A few weeks ago, former President Donald Trump, put together a lawsuit aimed at the big three social media giants – Twitter, Facebook and YouTube – claiming censorship and infringement of his First Amendment rights. In an in-depth interview, Constitutional Law expert and Fulbright Scholar at the University of Wisconsin-Madison Professor Howard Schweber argued that the lawsuit as it currently stands, has no chance of succeeding and there exist much stronger legal arguments.
Why would Trump take this specific route? Schweber argues that this fits into the Republican narrative that such social media platforms are frequently closing down conservative voices. Trump is telling the American public that he is protecting the First Amendment and asking for political donations in the process.
Not long after, President Biden expressed frustration with Facebook, accusing them of ‘killing people’ by carrying COVID-19 misinformation. Though Biden has somewhat walked back from these comments, it reflects a regular argument from the Democrats that social media platforms need to be more proactive and faster in shutting down hate speech and misinformation, and de-platforming those responsible. Though Democrats celebrated the removal of Trump from social media, their position was that it took far too long, and much damage was already done.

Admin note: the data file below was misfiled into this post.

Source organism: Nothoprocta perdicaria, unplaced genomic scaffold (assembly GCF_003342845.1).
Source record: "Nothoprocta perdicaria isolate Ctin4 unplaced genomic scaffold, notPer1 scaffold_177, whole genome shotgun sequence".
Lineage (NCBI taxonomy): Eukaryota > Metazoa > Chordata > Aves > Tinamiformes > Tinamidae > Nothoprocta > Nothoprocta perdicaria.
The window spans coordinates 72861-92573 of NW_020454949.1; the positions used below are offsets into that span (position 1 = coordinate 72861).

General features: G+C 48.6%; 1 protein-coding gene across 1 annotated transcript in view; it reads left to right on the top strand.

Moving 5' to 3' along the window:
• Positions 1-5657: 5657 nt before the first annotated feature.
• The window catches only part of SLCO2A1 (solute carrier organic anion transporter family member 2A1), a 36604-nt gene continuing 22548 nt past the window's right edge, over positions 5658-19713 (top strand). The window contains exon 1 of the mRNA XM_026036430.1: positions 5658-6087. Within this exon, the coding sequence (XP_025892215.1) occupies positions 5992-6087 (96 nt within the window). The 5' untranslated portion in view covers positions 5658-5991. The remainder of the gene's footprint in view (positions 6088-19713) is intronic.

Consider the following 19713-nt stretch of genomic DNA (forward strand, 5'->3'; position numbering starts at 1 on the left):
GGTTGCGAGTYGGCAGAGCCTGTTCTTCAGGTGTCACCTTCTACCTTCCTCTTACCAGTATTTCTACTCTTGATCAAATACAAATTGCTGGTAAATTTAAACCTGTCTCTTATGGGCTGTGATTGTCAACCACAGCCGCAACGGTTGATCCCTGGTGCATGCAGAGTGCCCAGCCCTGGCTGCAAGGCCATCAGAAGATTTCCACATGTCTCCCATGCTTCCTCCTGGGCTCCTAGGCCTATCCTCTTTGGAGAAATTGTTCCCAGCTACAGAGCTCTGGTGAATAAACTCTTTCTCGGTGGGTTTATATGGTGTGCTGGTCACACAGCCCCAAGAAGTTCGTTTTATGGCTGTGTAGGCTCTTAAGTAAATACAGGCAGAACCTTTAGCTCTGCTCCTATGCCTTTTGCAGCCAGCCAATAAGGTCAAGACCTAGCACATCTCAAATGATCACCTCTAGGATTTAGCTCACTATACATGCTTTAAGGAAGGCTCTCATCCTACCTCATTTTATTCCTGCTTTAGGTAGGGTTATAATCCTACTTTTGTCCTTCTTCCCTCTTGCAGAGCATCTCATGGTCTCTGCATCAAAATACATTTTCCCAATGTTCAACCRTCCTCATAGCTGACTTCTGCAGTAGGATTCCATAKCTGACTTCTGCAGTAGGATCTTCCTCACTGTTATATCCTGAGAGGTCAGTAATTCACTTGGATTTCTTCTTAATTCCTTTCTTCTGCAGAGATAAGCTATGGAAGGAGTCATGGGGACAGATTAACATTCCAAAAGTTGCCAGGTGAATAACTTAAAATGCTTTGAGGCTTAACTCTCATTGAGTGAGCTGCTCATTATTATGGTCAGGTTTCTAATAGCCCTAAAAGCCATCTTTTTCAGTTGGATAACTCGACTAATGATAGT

At the same time, House Speaker, Nancy Pelosi, moved to bar two of former President Trump’s most strident Republican defenders in Congress from joining a select committee to investigate the 6 January Capitol riots. Part of the investigation is likely to focus on the incitement by the former President and the responsibility of social media platforms to deal with such events in real-time.
Free speech and the ‘harm test’?
Like most other things in the US, the debate over free speech has become partisan: Democrats want to see more interventions by social media giants while Republicans want little (if any) policing. Interestingly, this is a reversal of free speech debates in the ‘60s and ‘70s when it was progressives who defended the right to free speech and conservatives who argued for its limitations.